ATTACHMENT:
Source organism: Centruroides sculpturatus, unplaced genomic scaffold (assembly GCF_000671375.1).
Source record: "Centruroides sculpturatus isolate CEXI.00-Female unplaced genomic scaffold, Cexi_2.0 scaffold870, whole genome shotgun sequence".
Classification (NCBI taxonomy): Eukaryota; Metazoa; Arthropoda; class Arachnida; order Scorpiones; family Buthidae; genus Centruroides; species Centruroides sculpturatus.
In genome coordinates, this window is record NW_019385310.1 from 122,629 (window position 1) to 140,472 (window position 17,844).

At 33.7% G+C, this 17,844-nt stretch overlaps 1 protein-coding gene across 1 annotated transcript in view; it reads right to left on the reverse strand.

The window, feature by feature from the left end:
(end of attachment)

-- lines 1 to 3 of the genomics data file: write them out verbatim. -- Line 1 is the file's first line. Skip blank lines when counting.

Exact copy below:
Source organism: Centruroides sculpturatus, unplaced genomic scaffold (assembly GCF_000671375.1).
Source record: "Centruroides sculpturatus isolate CEXI.00-Female unplaced genomic scaffold, Cexi_2.0 scaffold870, whole genome shotgun sequence".
Classification (NCBI taxonomy): Eukaryota; Metazoa; Arthropoda; class Arachnida; order Scorpiones; family Buthidae; genus Centruroides; species Centruroides sculpturatus.